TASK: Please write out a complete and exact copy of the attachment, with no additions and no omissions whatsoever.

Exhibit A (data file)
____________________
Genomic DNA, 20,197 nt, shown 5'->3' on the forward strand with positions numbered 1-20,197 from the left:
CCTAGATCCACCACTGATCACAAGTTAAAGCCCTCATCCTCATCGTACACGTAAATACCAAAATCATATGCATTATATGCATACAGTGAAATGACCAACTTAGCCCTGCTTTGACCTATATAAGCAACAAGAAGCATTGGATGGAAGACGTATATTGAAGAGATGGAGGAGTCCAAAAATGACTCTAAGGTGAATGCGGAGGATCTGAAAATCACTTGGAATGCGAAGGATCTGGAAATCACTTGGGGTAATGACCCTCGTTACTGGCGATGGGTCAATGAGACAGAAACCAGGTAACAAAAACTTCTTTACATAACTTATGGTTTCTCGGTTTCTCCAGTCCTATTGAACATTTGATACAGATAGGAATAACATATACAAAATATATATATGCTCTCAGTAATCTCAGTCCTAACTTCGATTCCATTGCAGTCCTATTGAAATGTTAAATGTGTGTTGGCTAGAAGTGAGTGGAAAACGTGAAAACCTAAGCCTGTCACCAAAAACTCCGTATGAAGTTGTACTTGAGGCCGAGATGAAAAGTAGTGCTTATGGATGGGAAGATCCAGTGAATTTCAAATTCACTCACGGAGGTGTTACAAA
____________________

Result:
Genomic DNA, 20,197 nt, shown 5'->3' on the forward strand with positions numbered 1-20,197 from the left:
CCTAGATCCACCACTGATCACAAGTTAAAGCCCTCATCCTCATCGTACACGTAAATACCAAAATCATATGCATTATATGCATACAGTGAAATGACCAACTTAGCCCTGCTTTGACCTATATAAGCAACAAGAAGCATTGGATGGAAGACGTATATTGAAGAGATGGAGGAGTCCAAAAATGACTCTAAGGTGAATGCGGAGGATCTGAAAATCACTTGGAATGCGAAGGATCTGGAAATCACTTGGGGTAATGACCCTCGTTACTGGCGATGGGTCAATGAGACAGAAACCAGGTAACAAAAACTTCTTTACATAACTTATGGTTTCTCGGTTTCTCCAGTCCTATTGAACATTTGATACAGATAGGAATAACATATACAAAATATATATATGCTCTCAGTAATCTCAGTCCTAACTTCGATTCCATTGCAGTCCTATTGAAATGTTAAATGTGTGTTGGCTAGAAGTGAGTGGAAAACGTGAAAACCTAAGCCTGTCACCAAAAACTCCGTATGAAGTTGTACTTGAGGCCGAGATGAAAAGTAGTGCTTATGGATGGGAAGATCCAGTGAATTTCAAATTCACTCACGGAGGTGTTACAAA